In this age of information, the media is undergoing a transitional phase. With technological canvas changing every day and the advent of the digital age, the conventional media faces several adaptation challenges. While many consider the conventional print media as obsolete or a white elephant, some still feel there is a little hope for it. However, these opinions can only be substantiated by an industry expert.
On July 8th, a fireside chat session with Fahd Husain, called ‘Architecting a Media Powerhouse’ was held at the National Incubation Center (NIC). Husain has several accomplishments tied to his name as a news media professional with over 25 years of experience in journalism. Currently, he wears two hats – as the Editor of the Express Tribune and as the Executive Director of Express News Television.
Moderated by Aisha Sarwari, Head of Corporate Communications and Sustainability at Jazz, Husain gave a detailed overview of how the content generation has evolved from traditional platforms (television/newspapers) to digital platforms.
He raised the following pertinent points:
- The transition of the primary source of information is moving from traditional to digital – Surveying the room, 20% of the participants responded that they still use printed newspapers as their primary source of information, whereas 5%, stated that they use television – both of which are slated to decrease even more so in the next 5-7 years. All participants raised their hands when they were questioned whether they use social media as their primary source of information. While the content is still the same but the different channels to communicate content have evolved from traditional platforms to digital channels with tailored efforts.
- Selection of the right platform to target the right audience for tailored content is important – In order to be delivered efficiently, content must be tailored to for that medium. With lots of information being pushed, content can get lost if not directed to the right audience. Hence, particularly where the youth is concerned, content should be tailored to ensure maximum impact and outreach.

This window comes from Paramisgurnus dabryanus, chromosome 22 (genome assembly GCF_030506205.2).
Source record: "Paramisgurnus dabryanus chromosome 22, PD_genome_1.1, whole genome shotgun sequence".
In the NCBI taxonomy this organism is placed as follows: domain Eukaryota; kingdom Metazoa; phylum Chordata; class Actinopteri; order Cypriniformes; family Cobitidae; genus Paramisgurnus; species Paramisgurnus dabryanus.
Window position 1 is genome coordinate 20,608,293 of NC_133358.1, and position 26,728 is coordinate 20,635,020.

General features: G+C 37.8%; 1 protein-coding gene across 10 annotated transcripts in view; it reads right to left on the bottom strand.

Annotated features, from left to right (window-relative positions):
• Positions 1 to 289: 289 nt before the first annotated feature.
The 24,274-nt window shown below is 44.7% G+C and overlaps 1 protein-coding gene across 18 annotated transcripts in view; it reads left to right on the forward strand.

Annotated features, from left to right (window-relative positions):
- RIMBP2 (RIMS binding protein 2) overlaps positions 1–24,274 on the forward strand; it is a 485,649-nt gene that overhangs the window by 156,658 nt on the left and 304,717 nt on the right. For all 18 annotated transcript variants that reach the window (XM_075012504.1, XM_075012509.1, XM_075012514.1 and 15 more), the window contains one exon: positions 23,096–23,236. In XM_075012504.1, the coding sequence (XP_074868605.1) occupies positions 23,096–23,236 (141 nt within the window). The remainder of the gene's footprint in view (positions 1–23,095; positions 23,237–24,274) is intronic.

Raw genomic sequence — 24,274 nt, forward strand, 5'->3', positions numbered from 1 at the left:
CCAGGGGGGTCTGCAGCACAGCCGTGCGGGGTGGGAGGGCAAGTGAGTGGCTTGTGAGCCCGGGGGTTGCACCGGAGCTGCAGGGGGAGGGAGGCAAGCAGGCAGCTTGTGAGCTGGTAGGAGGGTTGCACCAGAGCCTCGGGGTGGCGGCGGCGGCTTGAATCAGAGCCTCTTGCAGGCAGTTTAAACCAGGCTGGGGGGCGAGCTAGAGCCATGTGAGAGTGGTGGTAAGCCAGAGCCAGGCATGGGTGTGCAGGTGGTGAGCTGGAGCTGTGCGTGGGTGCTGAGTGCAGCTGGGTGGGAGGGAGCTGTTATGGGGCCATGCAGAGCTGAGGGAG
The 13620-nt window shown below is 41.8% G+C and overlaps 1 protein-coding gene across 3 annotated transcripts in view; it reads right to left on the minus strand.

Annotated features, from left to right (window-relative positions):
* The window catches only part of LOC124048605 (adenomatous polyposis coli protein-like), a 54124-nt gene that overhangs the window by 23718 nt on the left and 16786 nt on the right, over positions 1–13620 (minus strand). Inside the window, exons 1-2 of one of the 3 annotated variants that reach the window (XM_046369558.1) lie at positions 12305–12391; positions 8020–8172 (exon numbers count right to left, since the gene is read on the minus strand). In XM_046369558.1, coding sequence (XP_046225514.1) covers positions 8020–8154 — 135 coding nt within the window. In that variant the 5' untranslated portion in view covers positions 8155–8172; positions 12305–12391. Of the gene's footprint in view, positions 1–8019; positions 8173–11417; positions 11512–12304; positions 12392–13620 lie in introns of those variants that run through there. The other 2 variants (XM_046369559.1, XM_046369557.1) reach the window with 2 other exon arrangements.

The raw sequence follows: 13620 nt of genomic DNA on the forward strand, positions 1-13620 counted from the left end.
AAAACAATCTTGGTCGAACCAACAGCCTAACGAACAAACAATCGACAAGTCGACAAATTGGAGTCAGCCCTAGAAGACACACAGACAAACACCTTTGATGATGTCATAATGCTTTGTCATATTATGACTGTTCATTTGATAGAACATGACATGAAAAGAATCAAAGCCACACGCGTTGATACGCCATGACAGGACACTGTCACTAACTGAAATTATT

- The power dynamics are changing as traditional media is losing the power that they previously held, as digital media is equalizing the playing field – Previously, traditional media exercised more power and control in the way they wanted to share information. With the proliferation of technology and digital media, there is more two-way communication. Therefore, the power that the big media houses used to have in the past has slowly digressed to the masses, given the shift in technology.
- Social media is continuing to challenge big media houses, which is why there is a need for them to reinvent themselves. With the rise of digital media, that power is diluting. Now there’s a conversation going on. This conversation has involved the whole society into a global discourse. The appetite has grown and now everyone has an opinion.
The few media houses which dominated the setting are dying down now as they are hostages to their own legacies. More digital platforms challenge the mainstream for their audiences and revenue models.
Question: Why is there a need to create digital content and what kind of freedoms does it offer you?
Ans: In Pakistan, we are in an interesting state. Media itself is anything but a niche product as everyone consumes media. There is a big fault line opening up in the media – particularly in Pakistan. In the past years, printed newspapers and state-owned television were the primary sources of information.
Surveying the room today, 20% of the participants responded that they still use printed newspapers as their primary source of information, whereas 5%, stated that they use television – both of which are slated to decrease even more so in the next 5-7 years. All participants raised their hands when they were questioned whether they use digital
media as their primary source of information.